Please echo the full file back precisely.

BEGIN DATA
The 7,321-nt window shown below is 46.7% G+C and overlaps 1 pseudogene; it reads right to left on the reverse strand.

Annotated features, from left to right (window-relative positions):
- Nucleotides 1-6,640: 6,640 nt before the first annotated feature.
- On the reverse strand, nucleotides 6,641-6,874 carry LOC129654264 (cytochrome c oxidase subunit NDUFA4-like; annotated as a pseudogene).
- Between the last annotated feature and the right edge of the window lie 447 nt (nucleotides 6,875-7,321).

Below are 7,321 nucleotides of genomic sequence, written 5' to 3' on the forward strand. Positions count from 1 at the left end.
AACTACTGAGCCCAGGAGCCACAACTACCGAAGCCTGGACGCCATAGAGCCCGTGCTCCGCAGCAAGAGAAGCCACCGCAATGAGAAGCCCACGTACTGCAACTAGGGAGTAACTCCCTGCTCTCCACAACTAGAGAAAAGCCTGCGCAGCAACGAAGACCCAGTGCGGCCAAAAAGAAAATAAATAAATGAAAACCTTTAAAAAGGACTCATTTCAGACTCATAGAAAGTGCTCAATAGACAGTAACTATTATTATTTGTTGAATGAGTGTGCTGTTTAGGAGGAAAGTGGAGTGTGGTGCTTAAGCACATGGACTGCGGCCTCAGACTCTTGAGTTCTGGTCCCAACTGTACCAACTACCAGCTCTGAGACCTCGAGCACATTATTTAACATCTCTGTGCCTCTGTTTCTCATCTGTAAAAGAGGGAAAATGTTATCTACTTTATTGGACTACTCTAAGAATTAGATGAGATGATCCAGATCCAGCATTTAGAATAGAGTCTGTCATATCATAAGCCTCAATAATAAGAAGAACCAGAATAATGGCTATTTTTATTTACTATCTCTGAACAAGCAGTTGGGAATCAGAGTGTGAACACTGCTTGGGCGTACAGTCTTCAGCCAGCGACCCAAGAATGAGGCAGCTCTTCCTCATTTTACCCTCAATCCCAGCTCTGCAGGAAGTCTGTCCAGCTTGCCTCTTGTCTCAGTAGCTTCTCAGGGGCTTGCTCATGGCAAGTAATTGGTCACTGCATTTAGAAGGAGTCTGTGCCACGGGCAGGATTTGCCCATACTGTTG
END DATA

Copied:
The 7,321-nt window shown below is 46.7% G+C and overlaps 1 pseudogene; it reads right to left on the reverse strand.

Annotated features, from left to right (window-relative positions):
- Nucleotides 1-6,640: 6,640 nt before the first annotated feature.
- On the reverse strand, nucleotides 6,641-6,874 carry LOC129654264 (cytochrome c oxidase subunit NDUFA4-like; annotated as a pseudogene).
- Between the last annotated feature and the right edge of the window lie 447 nt (nucleotides 6,875-7,321).

Below are 7,321 nucleotides of genomic sequence, written 5' to 3' on the forward strand. Positions count from 1 at the left end.
AACTACTGAGCCCAGGAGCCACAACTACCGAAGCCTGGACGCCATAGAGCCCGTGCTCCGCAGCAAGAGAAGCCACCGCAATGAGAAGCCCACGTACTGCAACTAGGGAGTAACTCCCTGCTCTCCACAACTAGAGAAAAGCCTGCGCAGCAACGAAGACCCAGTGCGGCCAAAAAGAAAATAAATAAATGAAAACCTTTAAAAAGGACTCATTTCAGACTCATAGAAAGTGCTCAATAGACAGTAACTATTATTATTTGTTGAATGAGTGTGCTGTTTAGGAGGAAAGTGGAGTGTGGTGCTTAAGCACATGGACTGCGGCCTCAGACTCTTGAGTTCTGGTCCCAACTGTACCAACTACCAGCTCTGAGACCTCGAGCACATTATTTAACATCTCTGTGCCTCTGTTTCTCATCTGTAAAAGAGGGAAAATGTTATCTACTTTATTGGACTACTCTAAGAATTAGATGAGATGATCCAGATCCAGCATTTAGAATAGAGTCTGTCATATCATAAGCCTCAATAATAAGAAGAACCAGAATAATGGCTATTTTTATTTACTATCTCTGAACAAGCAGTTGGGAATCAGAGTGTGAACACTGCTTGGGCGTACAGTCTTCAGCCAGCGACCCAAGAATGAGGCAGCTCTTCCTCATTTTACCCTCAATCCCAGCTCTGCAGGAAGTCTGTCCAGCTTGCCTCTTGTCTCAGTAGCTTCTCAGGGGCTTGCTCATGGCAAGTAATTGGTCACTGCATTTAGAAGGAGTCTGTGCCACGGGCAGGATTTGCCCATACTGTTG